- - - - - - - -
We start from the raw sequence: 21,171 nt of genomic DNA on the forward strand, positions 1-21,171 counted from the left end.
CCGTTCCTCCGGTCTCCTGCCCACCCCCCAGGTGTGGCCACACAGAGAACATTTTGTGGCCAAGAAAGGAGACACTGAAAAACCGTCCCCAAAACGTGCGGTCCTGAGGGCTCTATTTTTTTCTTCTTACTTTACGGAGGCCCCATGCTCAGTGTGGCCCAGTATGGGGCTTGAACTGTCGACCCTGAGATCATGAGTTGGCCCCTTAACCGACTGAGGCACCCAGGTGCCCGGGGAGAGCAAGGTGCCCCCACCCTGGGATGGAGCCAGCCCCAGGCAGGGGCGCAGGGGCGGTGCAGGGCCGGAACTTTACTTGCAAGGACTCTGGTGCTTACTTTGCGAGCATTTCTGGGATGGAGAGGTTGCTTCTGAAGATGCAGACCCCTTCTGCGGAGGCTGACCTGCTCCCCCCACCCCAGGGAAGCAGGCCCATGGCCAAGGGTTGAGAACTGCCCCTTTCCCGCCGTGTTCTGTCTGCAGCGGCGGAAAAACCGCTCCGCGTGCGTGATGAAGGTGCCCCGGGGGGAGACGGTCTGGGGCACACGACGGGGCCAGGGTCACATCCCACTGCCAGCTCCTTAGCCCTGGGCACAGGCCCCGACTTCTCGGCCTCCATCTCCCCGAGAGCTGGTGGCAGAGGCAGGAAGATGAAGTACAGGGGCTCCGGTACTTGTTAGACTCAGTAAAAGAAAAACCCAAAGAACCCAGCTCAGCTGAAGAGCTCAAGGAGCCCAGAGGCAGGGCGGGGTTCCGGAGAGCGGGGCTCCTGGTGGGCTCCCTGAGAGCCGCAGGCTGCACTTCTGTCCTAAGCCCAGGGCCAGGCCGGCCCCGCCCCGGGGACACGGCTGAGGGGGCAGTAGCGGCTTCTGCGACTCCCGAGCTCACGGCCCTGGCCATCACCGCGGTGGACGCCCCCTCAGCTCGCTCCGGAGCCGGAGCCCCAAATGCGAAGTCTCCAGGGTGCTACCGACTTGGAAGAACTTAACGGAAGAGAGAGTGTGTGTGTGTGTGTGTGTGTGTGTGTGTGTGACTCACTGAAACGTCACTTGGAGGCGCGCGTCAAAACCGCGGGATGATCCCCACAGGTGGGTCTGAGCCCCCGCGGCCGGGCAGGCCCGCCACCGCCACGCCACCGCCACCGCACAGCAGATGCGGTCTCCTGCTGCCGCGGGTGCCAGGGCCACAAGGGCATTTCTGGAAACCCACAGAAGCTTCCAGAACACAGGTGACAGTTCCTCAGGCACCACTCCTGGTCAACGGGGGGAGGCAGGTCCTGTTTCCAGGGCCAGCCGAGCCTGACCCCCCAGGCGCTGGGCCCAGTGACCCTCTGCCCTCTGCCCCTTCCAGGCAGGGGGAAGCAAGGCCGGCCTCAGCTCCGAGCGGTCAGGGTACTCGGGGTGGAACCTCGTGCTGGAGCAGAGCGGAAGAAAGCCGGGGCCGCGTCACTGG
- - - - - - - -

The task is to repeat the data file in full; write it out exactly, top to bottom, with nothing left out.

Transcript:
We start from the raw sequence: 21,171 nt of genomic DNA on the forward strand, positions 1-21,171 counted from the left end.
CCGTTCCTCCGGTCTCCTGCCCACCCCCCAGGTGTGGCCACACAGAGAACATTTTGTGGCCAAGAAAGGAGACACTGAAAAACCGTCCCCAAAACGTGCGGTCCTGAGGGCTCTATTTTTTTCTTCTTACTTTACGGAGGCCCCATGCTCAGTGTGGCCCAGTATGGGGCTTGAACTGTCGACCCTGAGATCATGAGTTGGCCCCTTAACCGACTGAGGCACCCAGGTGCCCGGGGAGAGCAAGGTGCCCCCACCCTGGGATGGAGCCAGCCCCAGGCAGGGGCGCAGGGGCGGTGCAGGGCCGGAACTTTACTTGCAAGGACTCTGGTGCTTACTTTGCGAGCATTTCTGGGATGGAGAGGTTGCTTCTGAAGATGCAGACCCCTTCTGCGGAGGCTGACCTGCTCCCCCCACCCCAGGGAAGCAGGCCCATGGCCAAGGGTTGAGAACTGCCCCTTTCCCGCCGTGTTCTGTCTGCAGCGGCGGAAAAACCGCTCCGCGTGCGTGATGAAGGTGCCCCGGGGGGAGACGGTCTGGGGCACACGACGGGGCCAGGGTCACATCCCACTGCCAGCTCCTTAGCCCTGGGCACAGGCCCCGACTTCTCGGCCTCCATCTCCCCGAGAGCTGGTGGCAGAGGCAGGAAGATGAAGTACAGGGGCTCCGGTACTTGTTAGACTCAGTAAAAGAAAAACCCAAAGAACCCAGCTCAGCTGAAGAGCTCAAGGAGCCCAGAGGCAGGGCGGGGTTCCGGAGAGCGGGGCTCCTGGTGGGCTCCCTGAGAGCCGCAGGCTGCACTTCTGTCCTAAGCCCAGGGCCAGGCCGGCCCCGCCCCGGGGACACGGCTGAGGGGGCAGTAGCGGCTTCTGCGACTCCCGAGCTCACGGCCCTGGCCATCACCGCGGTGGACGCCCCCTCAGCTCGCTCCGGAGCCGGAGCCCCAAATGCGAAGTCTCCAGGGTGCTACCGACTTGGAAGAACTTAACGGAAGAGAGAGTGTGTGTGTGTGTGTGTGTGTGTGTGTGTGTGACTCACTGAAACGTCACTTGGAGGCGCGCGTCAAAACCGCGGGATGATCCCCACAGGTGGGTCTGAGCCCCCGCGGCCGGGCAGGCCCGCCACCGCCACGCCACCGCCACCGCACAGCAGATGCGGTCTCCTGCTGCCGCGGGTGCCAGGGCCACAAGGGCATTTCTGGAAACCCACAGAAGCTTCCAGAACACAGGTGACAGTTCCTCAGGCACCACTCCTGGTCAACGGGGGGAGGCAGGTCCTGTTTCCAGGGCCAGCCGAGCCTGACCCCCCAGGCGCTGGGCCCAGTGACCCTCTGCCCTCTGCCCCTTCCAGGCAGGGGGAAGCAAGGCCGGCCTCAGCTCCGAGCGGTCAGGGTACTCGGGGTGGAACCTCGTGCTGGAGCAGAGCGGAAGAAAGCCGGGGCCGCGTCACTGG